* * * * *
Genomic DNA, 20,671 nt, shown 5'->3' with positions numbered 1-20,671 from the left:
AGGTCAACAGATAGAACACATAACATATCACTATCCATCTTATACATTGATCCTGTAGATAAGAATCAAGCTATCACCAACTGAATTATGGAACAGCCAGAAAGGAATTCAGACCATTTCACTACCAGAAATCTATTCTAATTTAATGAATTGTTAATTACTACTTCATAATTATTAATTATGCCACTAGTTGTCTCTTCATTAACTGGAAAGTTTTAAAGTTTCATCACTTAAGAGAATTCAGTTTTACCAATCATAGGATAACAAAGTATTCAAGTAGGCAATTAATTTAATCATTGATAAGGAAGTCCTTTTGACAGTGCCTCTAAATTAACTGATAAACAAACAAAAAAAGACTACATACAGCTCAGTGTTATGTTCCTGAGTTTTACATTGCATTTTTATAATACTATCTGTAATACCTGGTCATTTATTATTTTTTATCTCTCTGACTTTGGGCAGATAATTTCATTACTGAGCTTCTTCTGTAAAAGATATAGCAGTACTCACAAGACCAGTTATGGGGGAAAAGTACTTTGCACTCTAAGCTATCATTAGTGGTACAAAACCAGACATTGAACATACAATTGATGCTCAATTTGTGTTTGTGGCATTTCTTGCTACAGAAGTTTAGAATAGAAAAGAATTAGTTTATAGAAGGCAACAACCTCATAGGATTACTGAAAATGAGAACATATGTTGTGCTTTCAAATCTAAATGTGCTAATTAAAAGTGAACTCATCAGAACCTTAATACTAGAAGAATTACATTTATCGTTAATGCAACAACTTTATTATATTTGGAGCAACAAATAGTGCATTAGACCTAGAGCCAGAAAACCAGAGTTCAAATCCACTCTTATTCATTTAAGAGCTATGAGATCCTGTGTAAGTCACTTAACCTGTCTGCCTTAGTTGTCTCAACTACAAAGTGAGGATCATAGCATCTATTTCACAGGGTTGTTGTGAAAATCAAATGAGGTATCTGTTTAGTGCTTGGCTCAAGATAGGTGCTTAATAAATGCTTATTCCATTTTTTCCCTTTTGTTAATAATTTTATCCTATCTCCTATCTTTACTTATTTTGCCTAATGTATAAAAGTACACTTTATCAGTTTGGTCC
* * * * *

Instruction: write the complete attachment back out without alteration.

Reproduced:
Genomic DNA, 20,671 nt, shown 5'->3' with positions numbered 1-20,671 from the left:
AGGTCAACAGATAGAACACATAACATATCACTATCCATCTTATACATTGATCCTGTAGATAAGAATCAAGCTATCACCAACTGAATTATGGAACAGCCAGAAAGGAATTCAGACCATTTCACTACCAGAAATCTATTCTAATTTAATGAATTGTTAATTACTACTTCATAATTATTAATTATGCCACTAGTTGTCTCTTCATTAACTGGAAAGTTTTAAAGTTTCATCACTTAAGAGAATTCAGTTTTACCAATCATAGGATAACAAAGTATTCAAGTAGGCAATTAATTTAATCATTGATAAGGAAGTCCTTTTGACAGTGCCTCTAAATTAACTGATAAACAAACAAAAAAAGACTACATACAGCTCAGTGTTATGTTCCTGAGTTTTACATTGCATTTTTATAATACTATCTGTAATACCTGGTCATTTATTATTTTTTATCTCTCTGACTTTGGGCAGATAATTTCATTACTGAGCTTCTTCTGTAAAAGATATAGCAGTACTCACAAGACCAGTTATGGGGGAAAAGTACTTTGCACTCTAAGCTATCATTAGTGGTACAAAACCAGACATTGAACATACAATTGATGCTCAATTTGTGTTTGTGGCATTTCTTGCTACAGAAGTTTAGAATAGAAAAGAATTAGTTTATAGAAGGCAACAACCTCATAGGATTACTGAAAATGAGAACATATGTTGTGCTTTCAAATCTAAATGTGCTAATTAAAAGTGAACTCATCAGAACCTTAATACTAGAAGAATTACATTTATCGTTAATGCAACAACTTTATTATATTTGGAGCAACAAATAGTGCATTAGACCTAGAGCCAGAAAACCAGAGTTCAAATCCACTCTTATTCATTTAAGAGCTATGAGATCCTGTGTAAGTCACTTAACCTGTCTGCCTTAGTTGTCTCAACTACAAAGTGAGGATCATAGCATCTATTTCACAGGGTTGTTGTGAAAATCAAATGAGGTATCTGTTTAGTGCTTGGCTCAAGATAGGTGCTTAATAAATGCTTATTCCATTTTTTCCCTTTTGTTAATAATTTTATCCTATCTCCTATCTTTACTTATTTTGCCTAATGTATAAAAGTACACTTTATCAGTTTGGTCC